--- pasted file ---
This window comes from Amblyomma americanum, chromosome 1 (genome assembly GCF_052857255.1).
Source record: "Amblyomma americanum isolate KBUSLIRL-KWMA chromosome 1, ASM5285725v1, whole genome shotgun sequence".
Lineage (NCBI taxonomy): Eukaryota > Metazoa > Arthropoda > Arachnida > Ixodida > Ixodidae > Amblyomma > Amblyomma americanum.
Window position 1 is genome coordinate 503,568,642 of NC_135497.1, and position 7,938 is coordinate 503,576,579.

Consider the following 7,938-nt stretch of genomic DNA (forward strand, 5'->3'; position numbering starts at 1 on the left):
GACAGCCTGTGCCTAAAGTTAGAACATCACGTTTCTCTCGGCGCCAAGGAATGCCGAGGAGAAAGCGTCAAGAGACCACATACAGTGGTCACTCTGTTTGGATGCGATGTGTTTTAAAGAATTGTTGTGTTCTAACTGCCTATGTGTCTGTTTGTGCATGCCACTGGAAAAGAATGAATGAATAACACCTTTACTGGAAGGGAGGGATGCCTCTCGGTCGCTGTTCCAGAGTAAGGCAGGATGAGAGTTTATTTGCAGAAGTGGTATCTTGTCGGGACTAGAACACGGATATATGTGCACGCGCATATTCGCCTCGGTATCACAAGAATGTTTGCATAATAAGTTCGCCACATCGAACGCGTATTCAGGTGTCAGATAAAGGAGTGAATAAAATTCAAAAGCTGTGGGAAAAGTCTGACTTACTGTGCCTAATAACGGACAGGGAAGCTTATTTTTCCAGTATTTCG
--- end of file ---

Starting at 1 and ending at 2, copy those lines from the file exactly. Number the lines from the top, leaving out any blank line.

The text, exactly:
This window comes from Amblyomma americanum, chromosome 1 (genome assembly GCF_052857255.1).
Source record: "Amblyomma americanum isolate KBUSLIRL-KWMA chromosome 1, ASM5285725v1, whole genome shotgun sequence".